Ella Ivey said...

"old-school uncle who still insists on eating fruit with cutlery" - Brilliant.

It annoys me when people hold on to their cutlery whilst eating as if they're holding on to a shovel.

Redbookish said...

But doesn't everybody eat their orange with a knife and fork? It's awfully messy otherwise.

My grandmother taught me that a lady always uses a butter knife even when she lunches on her own.I add that a lady always uses a jam spoon, even when she breakfasts on her own. I mean, it makes sense because then you don't get crumbs in the butter or butter in the jam.

Zstep said...

This coming from the girl eating squid ink pasta on a first date? Although perhaps this should fall under "Dicey Decisions" rather a more etiquette driven category.

nuttycow said...

I don't think there's anything wrong with table manners being a deal-breaker. It goes hand in hand with a working knowledge of decent grammar and punctuation, being able to at least attempt a crossword (and no, the Sun quick one doesn't count) and not being afraid to try new things. Oh God, just thinking about it, I have a whole list of deal-breakers. No wonder I'm single :)

HC said...

I nearly thumped a guy who, with his own fork at least, proceeded to nick chips off my plate without asking. This was about as close to affrontery as I have ever experienced. Mrs C knows better than to go anywhere near my plate so this chap could have ended up in the Thames, regardless of whether it was his birthday or not.

Blonde said...

Dream in Grey: A book. Now there's an idea. Complete with diagrams... You might be on to something there. I would argue that left-handers could probably get away with a swapped knife/fork, but not for the rest of us. And yes - veg was another refrain in our house too!

Caroline: YES! The side plate issue is one that can become exceptionally awkward. Why aren't people told these things these days? And KNIFE LICKING?! Eww.

LUCE: Ah, but you're aware of it, so I imagine you're far more elegant than you imagine.

Ella Ivey: Gods above, I couldn't agree more. The only exception I'll make to the fork being the wrong way up is for peas - tricksy little blighters.

Red: You are welcome to eat chez Blonde at any time. Someone who understands the importance of no crumbs / jam in the butter is someone I like.

Zstep: Ah, but my pasta-eating manners were impeccable. The sauce just bested me. (You're right though - daft date choice extraordinaire).

NC: Oooh, you're right on the crossword too, y'know. x

HC: Hah! HC doesn't share food, huh?!

HC said...

Beneath a veneer of English properiety lies a failed Italian actor.

How do you do.

heybartender said...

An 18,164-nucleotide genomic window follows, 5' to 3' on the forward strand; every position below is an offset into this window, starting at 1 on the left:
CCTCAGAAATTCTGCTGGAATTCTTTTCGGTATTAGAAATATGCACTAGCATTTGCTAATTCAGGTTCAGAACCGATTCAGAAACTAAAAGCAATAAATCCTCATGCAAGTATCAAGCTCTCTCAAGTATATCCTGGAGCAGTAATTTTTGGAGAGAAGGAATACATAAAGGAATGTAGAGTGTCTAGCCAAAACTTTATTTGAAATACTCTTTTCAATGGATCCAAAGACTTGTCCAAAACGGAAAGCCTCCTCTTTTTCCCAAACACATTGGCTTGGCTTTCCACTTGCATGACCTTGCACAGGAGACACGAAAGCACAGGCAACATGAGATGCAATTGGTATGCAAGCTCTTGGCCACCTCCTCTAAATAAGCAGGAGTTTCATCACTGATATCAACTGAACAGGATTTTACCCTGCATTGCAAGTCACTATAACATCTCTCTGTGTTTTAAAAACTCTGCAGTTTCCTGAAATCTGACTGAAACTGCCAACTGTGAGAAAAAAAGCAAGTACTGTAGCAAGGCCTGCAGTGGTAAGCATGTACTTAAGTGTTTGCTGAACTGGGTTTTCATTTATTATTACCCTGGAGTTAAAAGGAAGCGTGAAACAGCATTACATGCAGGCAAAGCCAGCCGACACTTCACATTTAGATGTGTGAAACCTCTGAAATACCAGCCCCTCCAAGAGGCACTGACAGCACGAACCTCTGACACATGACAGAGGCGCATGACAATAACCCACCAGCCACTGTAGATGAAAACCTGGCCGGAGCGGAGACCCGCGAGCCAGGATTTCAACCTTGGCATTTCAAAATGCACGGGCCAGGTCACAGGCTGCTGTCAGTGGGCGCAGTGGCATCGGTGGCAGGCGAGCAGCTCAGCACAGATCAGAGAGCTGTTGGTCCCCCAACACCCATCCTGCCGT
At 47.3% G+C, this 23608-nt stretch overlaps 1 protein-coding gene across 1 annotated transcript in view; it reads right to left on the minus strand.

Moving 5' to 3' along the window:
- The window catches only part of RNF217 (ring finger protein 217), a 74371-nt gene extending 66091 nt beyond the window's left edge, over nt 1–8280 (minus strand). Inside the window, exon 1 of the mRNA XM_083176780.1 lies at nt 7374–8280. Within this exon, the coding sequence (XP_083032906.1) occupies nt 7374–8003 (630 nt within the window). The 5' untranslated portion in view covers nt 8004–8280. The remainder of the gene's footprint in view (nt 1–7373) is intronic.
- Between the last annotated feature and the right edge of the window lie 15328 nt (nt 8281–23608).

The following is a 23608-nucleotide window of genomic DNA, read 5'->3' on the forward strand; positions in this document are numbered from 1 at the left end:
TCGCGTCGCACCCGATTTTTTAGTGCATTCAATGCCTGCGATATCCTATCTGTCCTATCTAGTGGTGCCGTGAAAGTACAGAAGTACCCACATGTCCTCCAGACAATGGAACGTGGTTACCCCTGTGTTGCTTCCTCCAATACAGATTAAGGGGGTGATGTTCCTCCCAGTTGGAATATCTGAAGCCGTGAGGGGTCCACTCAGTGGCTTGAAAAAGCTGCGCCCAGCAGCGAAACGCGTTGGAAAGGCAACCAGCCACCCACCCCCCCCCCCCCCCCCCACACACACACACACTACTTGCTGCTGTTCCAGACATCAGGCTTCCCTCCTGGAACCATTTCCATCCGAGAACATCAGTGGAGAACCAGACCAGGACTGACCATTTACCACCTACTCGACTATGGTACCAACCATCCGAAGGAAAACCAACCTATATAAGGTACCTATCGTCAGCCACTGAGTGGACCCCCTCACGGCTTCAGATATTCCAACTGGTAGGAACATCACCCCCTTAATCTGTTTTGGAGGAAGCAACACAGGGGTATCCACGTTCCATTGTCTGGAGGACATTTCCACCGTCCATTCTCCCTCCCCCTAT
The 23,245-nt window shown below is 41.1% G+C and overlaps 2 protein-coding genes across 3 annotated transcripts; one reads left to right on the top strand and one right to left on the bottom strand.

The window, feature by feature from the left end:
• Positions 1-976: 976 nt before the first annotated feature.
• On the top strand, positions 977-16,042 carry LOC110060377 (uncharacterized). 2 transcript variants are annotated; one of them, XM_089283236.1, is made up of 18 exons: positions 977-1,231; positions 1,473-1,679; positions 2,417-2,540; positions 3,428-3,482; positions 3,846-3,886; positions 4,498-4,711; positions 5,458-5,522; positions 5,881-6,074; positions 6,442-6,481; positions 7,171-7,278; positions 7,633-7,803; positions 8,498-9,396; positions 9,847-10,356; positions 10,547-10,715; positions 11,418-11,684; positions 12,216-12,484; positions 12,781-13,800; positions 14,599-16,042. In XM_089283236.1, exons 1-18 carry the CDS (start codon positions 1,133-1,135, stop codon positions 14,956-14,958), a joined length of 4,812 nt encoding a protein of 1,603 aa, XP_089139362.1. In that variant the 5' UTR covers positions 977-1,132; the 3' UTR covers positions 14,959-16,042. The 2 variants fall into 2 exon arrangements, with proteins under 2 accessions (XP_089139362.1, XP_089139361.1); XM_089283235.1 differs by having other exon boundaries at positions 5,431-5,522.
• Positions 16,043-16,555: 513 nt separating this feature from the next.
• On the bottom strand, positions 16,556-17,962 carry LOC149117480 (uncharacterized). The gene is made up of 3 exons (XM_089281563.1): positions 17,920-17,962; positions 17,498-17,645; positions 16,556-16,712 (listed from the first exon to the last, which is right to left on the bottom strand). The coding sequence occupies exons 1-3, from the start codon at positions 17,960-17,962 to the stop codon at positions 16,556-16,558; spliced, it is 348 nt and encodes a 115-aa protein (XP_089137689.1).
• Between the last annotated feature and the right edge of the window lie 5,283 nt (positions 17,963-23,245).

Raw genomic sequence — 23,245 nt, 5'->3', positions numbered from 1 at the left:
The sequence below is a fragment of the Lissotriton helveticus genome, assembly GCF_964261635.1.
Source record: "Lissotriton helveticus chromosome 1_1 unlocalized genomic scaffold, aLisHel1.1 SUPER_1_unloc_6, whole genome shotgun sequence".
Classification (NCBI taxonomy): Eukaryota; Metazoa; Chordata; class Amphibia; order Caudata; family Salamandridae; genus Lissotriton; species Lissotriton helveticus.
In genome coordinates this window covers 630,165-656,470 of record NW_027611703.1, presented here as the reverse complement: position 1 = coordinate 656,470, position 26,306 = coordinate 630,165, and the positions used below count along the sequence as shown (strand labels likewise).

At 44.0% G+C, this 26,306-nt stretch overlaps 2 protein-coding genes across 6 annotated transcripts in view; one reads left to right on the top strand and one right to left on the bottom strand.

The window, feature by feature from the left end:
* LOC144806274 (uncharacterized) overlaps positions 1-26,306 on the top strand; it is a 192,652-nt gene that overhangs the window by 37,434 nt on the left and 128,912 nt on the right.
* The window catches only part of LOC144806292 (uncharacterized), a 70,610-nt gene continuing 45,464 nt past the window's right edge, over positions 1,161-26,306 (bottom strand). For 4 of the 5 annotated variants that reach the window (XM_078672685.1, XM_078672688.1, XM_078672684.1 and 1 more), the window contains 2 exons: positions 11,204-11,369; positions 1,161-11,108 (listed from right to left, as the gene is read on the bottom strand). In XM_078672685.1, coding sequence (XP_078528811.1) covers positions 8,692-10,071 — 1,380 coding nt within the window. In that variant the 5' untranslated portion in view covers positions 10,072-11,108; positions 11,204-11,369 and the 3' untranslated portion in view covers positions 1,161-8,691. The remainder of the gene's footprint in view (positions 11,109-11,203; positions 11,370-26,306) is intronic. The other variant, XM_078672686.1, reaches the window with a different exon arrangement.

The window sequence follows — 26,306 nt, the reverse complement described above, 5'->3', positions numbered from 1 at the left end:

I never understood the elbows off the table rule. Why? What is so offensive about elbows? And what's with switching your knife and fork from hand to hand with every mouthful of food? What is more polite about that?
Talking with your mouth full is gross for obvious reasons, but I don't understand how the rest of this stuff is offensive. I guess I'm just too American.

theperpetualspiral said...

Do not get me started on poor table manners, for that is a subject that will see me climb onto my soapbox and remain perched upon it for many hours.

jman said...

The essence of manners is to be considerate of another. How switching hands for utensils and using a side plate fits in with this escapes me, but no doubt this is because I am one of the great unwashed "ejits". It must be difficult to enjoy one's food when one is monitoring everyone else at the table's every move despairing when the salad fork is used for something other than salad. The horror, the horror.

Blonde said...

HC: How do you do.

Heybartender: You know, I have no idea where most of them come from, but they are - or rather, were - deeply ingrained in the British psyche (we don't swap our cutlery around though...). But they're there, so we stick to 'em!

TPS: Oooh, go on... You know you want to.

Jman: It is, you're right. Hence the apocryphal story about a chap at a very grand dinner who drank out of the finger bowl: to make him feel at ease, the hostess (followed by everyone else) did the same. But if there are rules, everyone knows where they stand. I'm not horribly fussed if someone uses the wrong fork, as it won't be pointed out to them. But eating politely is something I think everyone should adhere to - Brits or not.

HC said...

On topic, for once. Have manners evolved sufficiently to become more accepting of pea scooping yet?